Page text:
Cody Fink, MacStories:
During today’s media event at the Apple Campus in Cupertino, California, Apple’s senior vice president of Worldwide Marketing, Phil Schiller, took the stage to announce the iPhone 5c. The iPhone 5c is Apple’s first plastic-bodied phone with a 4-inch screen, is shaped like the iPod touch, and is also Apple’s first iPhone that’s available in an array of bright colors. The 16 GB iPhone 5c starts at $99 on contract.
The New York Times has a really cool interactive page that shows the connections between film directors and their stars:
A long-running relationship between an actor and a director can indicate an artistic understanding, a functional routine or even a marketing strategy. Here, a selection of notable directors are shown with actors they cast in at least four films.
Adrienne Crezo, Mental Floss:
In 1978, a very nervous 23-year-old Steve Jobs (sporting some magnificent facial hair) was interviewed on KGO-TV San Francisco. Though footage of the interview itself has (probably) been lost, the prep from 30 minutes before still exists. This is billed as Steve’s first TV appearance, and it certainly seems that’s true.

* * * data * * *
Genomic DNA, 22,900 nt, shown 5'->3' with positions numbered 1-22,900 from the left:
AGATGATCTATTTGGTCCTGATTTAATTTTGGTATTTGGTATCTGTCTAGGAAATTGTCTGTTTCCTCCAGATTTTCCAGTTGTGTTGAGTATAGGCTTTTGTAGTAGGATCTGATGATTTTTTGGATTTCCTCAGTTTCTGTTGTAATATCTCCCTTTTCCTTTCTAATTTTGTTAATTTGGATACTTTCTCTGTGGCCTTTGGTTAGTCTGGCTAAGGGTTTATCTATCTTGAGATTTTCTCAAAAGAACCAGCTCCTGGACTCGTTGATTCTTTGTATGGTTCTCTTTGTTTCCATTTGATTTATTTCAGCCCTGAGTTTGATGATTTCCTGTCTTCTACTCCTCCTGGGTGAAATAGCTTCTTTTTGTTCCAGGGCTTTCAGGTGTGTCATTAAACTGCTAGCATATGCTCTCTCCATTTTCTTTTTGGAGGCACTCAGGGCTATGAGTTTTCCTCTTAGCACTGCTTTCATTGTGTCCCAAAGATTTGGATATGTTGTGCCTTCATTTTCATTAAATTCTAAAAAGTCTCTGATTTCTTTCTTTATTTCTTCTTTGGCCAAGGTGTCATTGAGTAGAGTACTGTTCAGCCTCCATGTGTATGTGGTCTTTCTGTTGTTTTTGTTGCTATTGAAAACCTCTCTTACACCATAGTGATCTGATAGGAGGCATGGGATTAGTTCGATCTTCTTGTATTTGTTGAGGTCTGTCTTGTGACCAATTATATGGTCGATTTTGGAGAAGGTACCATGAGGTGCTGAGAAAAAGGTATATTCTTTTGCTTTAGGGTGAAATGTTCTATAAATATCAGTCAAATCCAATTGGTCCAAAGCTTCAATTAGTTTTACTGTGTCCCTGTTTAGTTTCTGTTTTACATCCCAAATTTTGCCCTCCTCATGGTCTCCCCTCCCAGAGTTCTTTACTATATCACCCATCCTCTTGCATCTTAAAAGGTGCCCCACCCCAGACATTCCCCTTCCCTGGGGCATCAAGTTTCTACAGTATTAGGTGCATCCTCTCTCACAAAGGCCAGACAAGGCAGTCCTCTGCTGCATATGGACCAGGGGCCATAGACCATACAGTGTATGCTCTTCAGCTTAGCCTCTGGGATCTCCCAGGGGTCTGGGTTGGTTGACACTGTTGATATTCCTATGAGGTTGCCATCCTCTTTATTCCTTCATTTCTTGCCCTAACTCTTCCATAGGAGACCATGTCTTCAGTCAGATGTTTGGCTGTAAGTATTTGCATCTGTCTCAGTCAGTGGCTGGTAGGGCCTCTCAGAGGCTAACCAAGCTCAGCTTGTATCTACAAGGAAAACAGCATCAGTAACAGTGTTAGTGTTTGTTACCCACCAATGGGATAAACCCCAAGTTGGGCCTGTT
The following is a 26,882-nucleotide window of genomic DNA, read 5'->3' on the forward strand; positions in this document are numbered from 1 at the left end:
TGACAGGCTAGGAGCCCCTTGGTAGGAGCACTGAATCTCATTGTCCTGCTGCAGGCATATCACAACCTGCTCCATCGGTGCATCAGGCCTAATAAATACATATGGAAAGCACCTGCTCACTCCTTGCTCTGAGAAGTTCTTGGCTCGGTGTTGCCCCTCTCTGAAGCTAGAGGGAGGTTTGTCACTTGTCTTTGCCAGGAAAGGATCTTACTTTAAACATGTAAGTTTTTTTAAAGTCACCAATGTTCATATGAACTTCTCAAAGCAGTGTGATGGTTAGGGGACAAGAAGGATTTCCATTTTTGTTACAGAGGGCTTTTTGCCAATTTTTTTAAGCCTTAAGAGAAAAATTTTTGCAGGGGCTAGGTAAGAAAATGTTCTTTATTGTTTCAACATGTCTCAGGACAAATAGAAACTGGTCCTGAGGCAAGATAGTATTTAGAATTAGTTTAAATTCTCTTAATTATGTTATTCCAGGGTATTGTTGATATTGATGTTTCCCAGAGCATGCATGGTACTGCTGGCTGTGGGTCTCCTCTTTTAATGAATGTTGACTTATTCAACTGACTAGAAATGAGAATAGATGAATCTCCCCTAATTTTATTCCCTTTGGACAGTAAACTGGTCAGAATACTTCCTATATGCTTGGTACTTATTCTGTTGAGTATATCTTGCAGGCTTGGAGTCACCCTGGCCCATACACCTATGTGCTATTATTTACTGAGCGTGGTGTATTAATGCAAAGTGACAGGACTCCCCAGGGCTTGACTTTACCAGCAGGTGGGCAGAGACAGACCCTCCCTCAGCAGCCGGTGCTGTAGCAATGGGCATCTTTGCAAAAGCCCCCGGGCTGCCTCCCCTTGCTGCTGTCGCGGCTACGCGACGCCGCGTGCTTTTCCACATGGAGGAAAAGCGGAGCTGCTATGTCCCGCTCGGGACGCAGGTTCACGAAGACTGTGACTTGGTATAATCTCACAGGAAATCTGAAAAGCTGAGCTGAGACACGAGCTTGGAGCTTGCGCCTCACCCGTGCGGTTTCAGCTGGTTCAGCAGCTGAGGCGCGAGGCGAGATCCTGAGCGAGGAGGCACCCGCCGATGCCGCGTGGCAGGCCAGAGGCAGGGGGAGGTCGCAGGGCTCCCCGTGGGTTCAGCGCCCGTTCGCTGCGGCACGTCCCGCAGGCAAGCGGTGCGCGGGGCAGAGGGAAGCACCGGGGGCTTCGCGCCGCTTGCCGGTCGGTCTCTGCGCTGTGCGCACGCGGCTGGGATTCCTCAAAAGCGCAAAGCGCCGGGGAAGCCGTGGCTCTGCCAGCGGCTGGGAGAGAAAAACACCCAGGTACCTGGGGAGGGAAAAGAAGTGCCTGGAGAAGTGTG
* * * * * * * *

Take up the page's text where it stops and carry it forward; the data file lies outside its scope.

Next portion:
Even geniuses get nervous.
Stu Woo, writing for The Wall Street Journal:
Fans live for long points. But exactly how much action is there in a tennis match? We took a stopwatch and timed two matches at the U.S. Open last week to find out. The answer: Not as much as you’d probably think. In the two matches we studied, only 17.5% of the time was spent actually playing tennis.
Baseball and football are played at an even lower percentage.